12 Songs, 46 Minutes

EDITORS’ NOTES

How to Dress Well is musician Tom Krell, one of a score of American artists making lo-fi bedroom pop. But his niche is particularly narrow, and it’s difficult to find another singer in the genre capable of setting the mood and hitting the notes that Krell has mastered. He grew up loving R&B, and he clearly learned a few things along the way; the ease with which he coaxes a note into silken bliss or coos atmospherics into a microphone is impressive. Total Loss is the Colorado native’s second full-length release, and those who were troubled by the hiss and grit of 2010’s Love Remains will be pleased to hear his new appreciation for cleaner, lighter production values. If you’re an indie pop fan who's unsure about R&B speaking to you, first give a listen to the slowly building, almost a cappella gem “& It Was You.” If Krell’s own backup harmonies and big, empty-room beats interlaced with crisp shakers and fingersnaps don’t pull you in, well, we might suggest a spiritual intervention. Total Loss feels well-named, with hollow piano loops, hazy strings, and sheets of echo coloring the collection with melancholy, while Krell’s voice alternately lifts and devastates.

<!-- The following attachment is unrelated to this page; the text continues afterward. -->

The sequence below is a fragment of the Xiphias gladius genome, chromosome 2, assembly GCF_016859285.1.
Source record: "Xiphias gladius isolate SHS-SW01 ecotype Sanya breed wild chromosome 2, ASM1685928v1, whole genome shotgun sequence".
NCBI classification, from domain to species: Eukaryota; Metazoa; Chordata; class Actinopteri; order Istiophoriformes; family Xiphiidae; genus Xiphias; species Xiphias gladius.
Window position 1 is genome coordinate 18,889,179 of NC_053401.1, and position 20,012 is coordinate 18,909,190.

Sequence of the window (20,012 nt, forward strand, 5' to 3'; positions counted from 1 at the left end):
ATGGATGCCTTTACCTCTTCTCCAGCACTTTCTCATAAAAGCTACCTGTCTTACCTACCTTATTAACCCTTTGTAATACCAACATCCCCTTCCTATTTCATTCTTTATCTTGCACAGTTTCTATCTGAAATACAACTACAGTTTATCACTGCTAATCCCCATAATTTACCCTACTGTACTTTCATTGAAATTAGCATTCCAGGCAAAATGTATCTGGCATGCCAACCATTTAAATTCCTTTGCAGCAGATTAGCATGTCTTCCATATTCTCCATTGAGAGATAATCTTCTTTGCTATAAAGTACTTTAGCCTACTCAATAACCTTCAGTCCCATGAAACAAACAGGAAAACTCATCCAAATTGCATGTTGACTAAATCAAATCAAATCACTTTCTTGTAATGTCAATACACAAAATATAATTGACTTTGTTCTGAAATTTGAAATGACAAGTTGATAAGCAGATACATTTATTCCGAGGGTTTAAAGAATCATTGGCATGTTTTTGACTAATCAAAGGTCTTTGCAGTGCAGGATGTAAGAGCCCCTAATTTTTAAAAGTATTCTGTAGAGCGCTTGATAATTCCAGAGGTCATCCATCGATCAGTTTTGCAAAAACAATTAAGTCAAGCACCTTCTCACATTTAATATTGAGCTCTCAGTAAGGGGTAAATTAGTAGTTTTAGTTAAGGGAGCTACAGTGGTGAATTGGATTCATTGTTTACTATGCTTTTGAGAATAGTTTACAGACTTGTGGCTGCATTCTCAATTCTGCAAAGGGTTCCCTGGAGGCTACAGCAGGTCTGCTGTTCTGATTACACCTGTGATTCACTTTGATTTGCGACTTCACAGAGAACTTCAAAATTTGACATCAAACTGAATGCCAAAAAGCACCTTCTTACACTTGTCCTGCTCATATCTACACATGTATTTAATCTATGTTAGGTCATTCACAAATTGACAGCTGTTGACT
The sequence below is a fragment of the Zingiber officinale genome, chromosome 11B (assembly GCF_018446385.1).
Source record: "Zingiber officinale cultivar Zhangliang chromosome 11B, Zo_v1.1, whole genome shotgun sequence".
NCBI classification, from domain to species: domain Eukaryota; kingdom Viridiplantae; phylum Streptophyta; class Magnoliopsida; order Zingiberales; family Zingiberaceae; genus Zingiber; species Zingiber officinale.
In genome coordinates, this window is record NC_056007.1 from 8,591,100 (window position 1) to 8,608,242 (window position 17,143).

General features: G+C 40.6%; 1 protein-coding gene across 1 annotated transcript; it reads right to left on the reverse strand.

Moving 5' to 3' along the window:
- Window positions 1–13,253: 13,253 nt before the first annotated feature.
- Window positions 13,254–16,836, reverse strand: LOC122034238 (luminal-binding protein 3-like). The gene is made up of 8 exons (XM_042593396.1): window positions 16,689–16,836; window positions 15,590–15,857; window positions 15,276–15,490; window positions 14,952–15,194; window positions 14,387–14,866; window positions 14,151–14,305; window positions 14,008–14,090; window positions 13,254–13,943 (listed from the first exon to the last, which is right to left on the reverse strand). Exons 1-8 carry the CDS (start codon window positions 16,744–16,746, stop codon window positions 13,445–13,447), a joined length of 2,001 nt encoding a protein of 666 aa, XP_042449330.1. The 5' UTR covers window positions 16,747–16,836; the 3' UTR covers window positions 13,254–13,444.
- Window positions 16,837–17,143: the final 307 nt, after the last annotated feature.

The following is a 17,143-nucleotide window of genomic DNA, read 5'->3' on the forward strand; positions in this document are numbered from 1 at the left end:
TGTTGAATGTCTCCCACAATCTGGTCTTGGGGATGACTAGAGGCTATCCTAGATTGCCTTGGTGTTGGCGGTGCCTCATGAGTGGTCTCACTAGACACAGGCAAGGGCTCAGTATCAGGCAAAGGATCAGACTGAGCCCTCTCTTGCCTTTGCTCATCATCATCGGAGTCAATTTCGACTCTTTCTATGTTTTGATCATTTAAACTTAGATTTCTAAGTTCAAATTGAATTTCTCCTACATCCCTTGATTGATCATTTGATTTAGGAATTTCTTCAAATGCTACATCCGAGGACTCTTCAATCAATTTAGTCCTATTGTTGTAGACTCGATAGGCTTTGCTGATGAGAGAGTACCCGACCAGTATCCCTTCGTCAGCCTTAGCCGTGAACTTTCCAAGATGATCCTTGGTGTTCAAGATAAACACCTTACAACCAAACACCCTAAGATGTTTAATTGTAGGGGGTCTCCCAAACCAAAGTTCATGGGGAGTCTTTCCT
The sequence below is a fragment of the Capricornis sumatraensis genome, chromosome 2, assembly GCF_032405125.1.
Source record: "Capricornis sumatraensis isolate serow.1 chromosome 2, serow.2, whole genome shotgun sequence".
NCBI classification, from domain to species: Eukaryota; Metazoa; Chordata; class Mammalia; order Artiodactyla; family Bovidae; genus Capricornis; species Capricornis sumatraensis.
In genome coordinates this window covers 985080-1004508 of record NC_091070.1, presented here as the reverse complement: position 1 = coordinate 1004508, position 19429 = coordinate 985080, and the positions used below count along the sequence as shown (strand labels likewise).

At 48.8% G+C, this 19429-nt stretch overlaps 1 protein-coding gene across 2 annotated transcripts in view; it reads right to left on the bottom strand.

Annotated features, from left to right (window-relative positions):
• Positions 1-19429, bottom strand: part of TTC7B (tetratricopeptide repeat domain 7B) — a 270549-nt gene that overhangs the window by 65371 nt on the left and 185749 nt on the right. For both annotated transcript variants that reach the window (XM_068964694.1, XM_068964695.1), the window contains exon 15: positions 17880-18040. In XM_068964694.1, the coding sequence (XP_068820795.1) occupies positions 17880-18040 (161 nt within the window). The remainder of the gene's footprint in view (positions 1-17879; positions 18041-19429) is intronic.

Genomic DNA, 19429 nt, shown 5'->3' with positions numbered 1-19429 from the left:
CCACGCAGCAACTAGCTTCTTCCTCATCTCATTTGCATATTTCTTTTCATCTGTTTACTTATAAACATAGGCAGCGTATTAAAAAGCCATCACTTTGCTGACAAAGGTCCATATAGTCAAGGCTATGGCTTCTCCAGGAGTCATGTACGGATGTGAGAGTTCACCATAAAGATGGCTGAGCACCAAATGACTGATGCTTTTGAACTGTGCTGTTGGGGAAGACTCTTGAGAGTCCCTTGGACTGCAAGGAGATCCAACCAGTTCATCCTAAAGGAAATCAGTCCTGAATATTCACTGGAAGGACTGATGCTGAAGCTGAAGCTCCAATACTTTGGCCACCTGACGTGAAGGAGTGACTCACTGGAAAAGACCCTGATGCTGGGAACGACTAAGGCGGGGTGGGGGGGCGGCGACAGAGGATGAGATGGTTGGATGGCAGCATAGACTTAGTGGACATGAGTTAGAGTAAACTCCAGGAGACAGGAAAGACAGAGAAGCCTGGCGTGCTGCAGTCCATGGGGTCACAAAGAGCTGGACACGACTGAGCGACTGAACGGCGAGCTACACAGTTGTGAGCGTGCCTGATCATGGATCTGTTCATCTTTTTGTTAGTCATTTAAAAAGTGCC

EDITORS’ NOTES

How to Dress Well is musician Tom Krell, one of a score of American artists making lo-fi bedroom pop. But his niche is particularly narrow, and it’s difficult to find another singer in the genre capable of setting the mood and hitting the notes that Krell has mastered. He grew up loving R&B, and he clearly learned a few things along the way; the ease with which he coaxes a note into silken bliss or coos atmospherics into a microphone is impressive. Total Loss is the Colorado native’s second full-length release, and those who were troubled by the hiss and grit of 2010’s Love Remains will be pleased to hear his new appreciation for cleaner, lighter production values. If you’re an indie pop fan who's unsure about R&B speaking to you, first give a listen to the slowly building, almost a cappella gem “& It Was You.” If Krell’s own backup harmonies and big, empty-room beats interlaced with crisp shakers and fingersnaps don’t pull you in, well, we might suggest a spiritual intervention. Total Loss feels well-named, with hollow piano loops, hazy strings, and sheets of echo coloring the collection with melancholy, while Krell’s voice alternately lifts and devastates.

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